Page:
Why I wanted to write about women at work
On the dustjacket of my new novel WOMAN OF THE HOUR, it says:
Meet Liz Lyon: Respected TV Producer, Stressed-out Executive, Guilty Single Mother… Woman of the Hour.
This sums up the book very well. I was keen that in this, my third novel, I would put the focus on women in the workplace.
I worked in television for 15 years first at TV-am and later at WestCountry TV and my work was primarily in the area of features and live TV. On Good Morning Britain I was one of the people who booked the guests for Anne Diamond to interview and I’d write the briefs for her. I got to meet some fantastic people and some rather less pleasant celebrities but it was heady stuff. Television is a seductive industry. You feel you are at the centre of things because you hear news events before most people. You also get to meet some movers and shakers and it is difficult to give this up.
But… , and this is what happened to me, it can be a burn-out industry. You are expected to work until the show is ready. The hours are never nine to five or even predictable and this made it difficult for me as a lone parent. I left my career in television when my daughter Amelia was nine.
Most of us spend so much time at work but I haven’t seen much fiction in this area. Many books depict women as mothers, lovers, daughters and sisters, with the focus on the stresses and strains of our home and our emotional lives. I’ve seen much less fiction about a woman struggling with the pressures of work. Yet that had been my life. A working mother, trying to keep all the balls up in the air, feeling conflicted about competing pressures. I wanted to explore that.
My heroine Liz Lyon is 41 years old and divorced. Her daughter Flo is 14. Liz took on a big mortgage so that she and Flo could have a decent home. She is stressed but she needs the good pay she gets at the TV station:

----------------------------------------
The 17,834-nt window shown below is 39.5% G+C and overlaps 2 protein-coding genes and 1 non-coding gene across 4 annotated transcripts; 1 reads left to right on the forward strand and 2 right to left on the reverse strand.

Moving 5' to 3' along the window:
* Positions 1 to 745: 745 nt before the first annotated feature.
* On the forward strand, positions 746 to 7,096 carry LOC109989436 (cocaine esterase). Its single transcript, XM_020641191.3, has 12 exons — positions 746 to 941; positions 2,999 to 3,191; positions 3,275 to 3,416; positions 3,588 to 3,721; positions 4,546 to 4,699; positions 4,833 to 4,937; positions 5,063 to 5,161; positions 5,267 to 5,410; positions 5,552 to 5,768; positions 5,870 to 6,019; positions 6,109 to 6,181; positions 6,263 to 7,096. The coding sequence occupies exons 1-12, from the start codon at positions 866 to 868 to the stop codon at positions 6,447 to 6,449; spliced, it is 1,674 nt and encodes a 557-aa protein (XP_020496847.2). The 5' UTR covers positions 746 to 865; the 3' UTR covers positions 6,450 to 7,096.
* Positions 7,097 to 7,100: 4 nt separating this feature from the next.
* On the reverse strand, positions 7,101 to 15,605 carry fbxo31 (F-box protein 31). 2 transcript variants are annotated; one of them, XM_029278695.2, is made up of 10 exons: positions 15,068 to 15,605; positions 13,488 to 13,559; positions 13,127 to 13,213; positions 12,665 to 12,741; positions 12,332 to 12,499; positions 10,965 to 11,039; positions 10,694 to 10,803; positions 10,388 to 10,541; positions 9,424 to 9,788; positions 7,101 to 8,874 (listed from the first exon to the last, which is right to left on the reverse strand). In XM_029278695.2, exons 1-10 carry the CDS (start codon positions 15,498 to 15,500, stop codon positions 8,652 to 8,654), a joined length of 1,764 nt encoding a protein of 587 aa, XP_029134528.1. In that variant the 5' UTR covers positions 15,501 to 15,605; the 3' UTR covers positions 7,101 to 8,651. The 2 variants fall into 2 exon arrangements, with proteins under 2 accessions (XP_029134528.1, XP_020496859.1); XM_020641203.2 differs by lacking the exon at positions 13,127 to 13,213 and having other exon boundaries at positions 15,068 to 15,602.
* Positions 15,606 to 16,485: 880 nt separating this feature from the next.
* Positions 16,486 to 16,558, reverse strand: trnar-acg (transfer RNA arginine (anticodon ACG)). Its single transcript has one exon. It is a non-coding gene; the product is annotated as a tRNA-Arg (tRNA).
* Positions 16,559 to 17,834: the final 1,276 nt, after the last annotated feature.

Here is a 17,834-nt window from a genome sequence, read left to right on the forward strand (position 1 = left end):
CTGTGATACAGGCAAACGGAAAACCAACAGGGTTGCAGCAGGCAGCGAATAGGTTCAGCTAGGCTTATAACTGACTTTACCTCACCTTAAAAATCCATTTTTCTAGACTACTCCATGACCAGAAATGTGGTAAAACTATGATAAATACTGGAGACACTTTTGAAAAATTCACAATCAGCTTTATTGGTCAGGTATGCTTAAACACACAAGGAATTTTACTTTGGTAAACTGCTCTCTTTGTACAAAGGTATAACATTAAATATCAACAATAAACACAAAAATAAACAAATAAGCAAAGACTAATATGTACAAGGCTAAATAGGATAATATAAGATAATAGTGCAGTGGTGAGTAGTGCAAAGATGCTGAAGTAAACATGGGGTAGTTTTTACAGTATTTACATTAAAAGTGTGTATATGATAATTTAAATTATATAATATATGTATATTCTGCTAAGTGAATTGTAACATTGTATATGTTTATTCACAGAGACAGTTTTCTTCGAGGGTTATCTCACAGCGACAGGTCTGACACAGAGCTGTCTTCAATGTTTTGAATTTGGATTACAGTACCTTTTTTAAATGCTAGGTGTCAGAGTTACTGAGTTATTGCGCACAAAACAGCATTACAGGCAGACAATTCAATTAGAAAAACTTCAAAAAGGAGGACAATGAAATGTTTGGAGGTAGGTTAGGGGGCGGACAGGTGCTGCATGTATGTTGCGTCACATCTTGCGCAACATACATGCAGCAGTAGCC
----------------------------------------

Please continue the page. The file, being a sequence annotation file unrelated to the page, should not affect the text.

‘Most of the time I feel lucky to have my job but it is at moments like this when I think about leaving the station. I’m on a good salary and I need it to pay my huge mortgage. Golden handcuffs, it’s called, being paid so much money that you feel you can’t leave your job.’
I also wanted to write a strong female character who has her weaknesses and vulnerabilities. Liz Lyon is someone who often can’t say what she means when she’s at work as she has to manage and soothe huge egos. Her inner voice is different from her outer behaviour.
A television station can have a feverish atmosphere and even more so when the shows are live. Live TV is more dangerous than pre-recorded TV because things can go wrong. When it does go wrong presenters have to cope under pressure, there’s a surge of adrenalin and feelings can run high. I try to capture this in a number of scenes in WOMAN OF THE HOUR from the moment when a guest won’t come out of Make-Up because her hair looks awful to the scene where a prominent politician tears off his mic and storms out of the TV station. Liz Lyon is left to pick up the pieces.
The novel is also about power struggles at the workplace. It’s about how you have to play by certain rules and how sometimes in order to survive it’s not about doing the right thing, it’s about doing the smart thing.
Enter to win a signed copy of Woman of the Hour by Jane Lythell. UK only. Ends 21.7.16
WOMAN OF THE HOUR is published as a hardback and e-book by Head of Zeus 14 July 2016.